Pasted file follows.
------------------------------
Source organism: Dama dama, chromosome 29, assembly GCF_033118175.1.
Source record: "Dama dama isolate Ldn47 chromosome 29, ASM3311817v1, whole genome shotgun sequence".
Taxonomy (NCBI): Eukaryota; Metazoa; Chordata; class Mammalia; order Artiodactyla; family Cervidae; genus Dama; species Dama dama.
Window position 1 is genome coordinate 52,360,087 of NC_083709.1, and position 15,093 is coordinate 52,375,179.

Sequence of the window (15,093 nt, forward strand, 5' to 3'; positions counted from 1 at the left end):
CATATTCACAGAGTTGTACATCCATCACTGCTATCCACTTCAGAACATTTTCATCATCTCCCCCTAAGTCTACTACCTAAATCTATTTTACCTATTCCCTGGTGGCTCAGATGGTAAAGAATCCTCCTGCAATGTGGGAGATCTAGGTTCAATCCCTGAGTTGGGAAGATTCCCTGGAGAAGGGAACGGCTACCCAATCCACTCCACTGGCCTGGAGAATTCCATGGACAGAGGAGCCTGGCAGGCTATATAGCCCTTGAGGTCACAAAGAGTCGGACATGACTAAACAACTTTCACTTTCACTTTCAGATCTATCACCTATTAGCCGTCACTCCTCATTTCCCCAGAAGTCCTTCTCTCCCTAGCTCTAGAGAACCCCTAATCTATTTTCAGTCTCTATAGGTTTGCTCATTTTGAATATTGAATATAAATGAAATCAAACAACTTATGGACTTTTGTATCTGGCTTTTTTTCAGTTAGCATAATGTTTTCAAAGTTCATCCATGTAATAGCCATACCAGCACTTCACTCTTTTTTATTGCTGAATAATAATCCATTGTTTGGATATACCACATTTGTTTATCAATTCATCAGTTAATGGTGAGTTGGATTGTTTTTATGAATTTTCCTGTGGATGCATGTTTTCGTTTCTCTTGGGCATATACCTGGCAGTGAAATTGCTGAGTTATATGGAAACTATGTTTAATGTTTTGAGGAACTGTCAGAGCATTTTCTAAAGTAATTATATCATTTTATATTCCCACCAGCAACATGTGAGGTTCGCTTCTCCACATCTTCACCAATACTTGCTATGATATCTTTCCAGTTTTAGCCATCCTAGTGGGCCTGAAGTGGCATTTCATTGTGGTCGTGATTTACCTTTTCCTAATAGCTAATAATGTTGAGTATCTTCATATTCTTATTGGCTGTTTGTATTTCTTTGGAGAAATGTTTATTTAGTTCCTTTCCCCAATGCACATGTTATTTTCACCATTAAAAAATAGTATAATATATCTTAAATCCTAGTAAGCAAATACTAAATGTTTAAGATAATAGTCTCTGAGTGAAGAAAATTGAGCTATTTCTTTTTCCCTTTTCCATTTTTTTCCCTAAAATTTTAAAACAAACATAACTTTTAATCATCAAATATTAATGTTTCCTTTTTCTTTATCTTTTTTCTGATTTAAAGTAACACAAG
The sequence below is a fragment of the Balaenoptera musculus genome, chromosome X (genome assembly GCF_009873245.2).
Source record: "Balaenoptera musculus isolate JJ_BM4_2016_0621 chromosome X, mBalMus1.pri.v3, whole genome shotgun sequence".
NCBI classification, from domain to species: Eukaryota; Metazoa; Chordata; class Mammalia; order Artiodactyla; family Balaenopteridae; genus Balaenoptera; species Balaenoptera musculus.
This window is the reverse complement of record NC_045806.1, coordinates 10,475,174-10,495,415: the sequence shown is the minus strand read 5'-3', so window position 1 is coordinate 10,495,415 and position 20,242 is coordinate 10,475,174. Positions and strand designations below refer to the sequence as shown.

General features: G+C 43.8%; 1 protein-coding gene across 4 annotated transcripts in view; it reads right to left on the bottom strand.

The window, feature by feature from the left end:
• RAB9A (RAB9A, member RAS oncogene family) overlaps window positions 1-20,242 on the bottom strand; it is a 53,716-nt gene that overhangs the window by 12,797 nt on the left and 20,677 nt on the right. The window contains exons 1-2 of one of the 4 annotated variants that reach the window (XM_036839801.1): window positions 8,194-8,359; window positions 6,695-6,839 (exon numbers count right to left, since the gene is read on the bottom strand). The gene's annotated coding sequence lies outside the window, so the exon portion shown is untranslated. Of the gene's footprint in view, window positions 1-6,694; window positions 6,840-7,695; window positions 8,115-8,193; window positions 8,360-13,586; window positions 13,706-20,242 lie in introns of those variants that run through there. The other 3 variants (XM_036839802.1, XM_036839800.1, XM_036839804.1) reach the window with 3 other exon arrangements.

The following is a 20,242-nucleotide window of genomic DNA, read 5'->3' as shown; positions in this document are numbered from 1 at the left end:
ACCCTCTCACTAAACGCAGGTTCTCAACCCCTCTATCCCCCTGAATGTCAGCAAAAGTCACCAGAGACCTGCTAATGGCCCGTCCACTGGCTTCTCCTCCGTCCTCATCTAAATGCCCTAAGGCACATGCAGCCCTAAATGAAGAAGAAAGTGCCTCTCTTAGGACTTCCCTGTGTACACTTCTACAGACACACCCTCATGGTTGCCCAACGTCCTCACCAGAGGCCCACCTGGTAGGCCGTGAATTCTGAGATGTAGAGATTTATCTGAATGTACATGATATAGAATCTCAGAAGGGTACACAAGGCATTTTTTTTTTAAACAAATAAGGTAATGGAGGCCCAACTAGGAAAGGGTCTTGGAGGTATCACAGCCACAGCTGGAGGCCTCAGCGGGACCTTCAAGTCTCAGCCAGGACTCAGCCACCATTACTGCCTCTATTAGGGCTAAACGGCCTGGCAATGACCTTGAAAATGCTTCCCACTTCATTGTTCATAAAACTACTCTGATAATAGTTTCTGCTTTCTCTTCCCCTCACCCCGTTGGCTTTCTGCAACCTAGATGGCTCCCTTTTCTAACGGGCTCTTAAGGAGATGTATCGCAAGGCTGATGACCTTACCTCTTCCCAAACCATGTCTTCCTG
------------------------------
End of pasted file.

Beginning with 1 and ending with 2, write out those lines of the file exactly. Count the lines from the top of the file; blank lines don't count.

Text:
Source organism: Dama dama, chromosome 29, assembly GCF_033118175.1.
Source record: "Dama dama isolate Ldn47 chromosome 29, ASM3311817v1, whole genome shotgun sequence".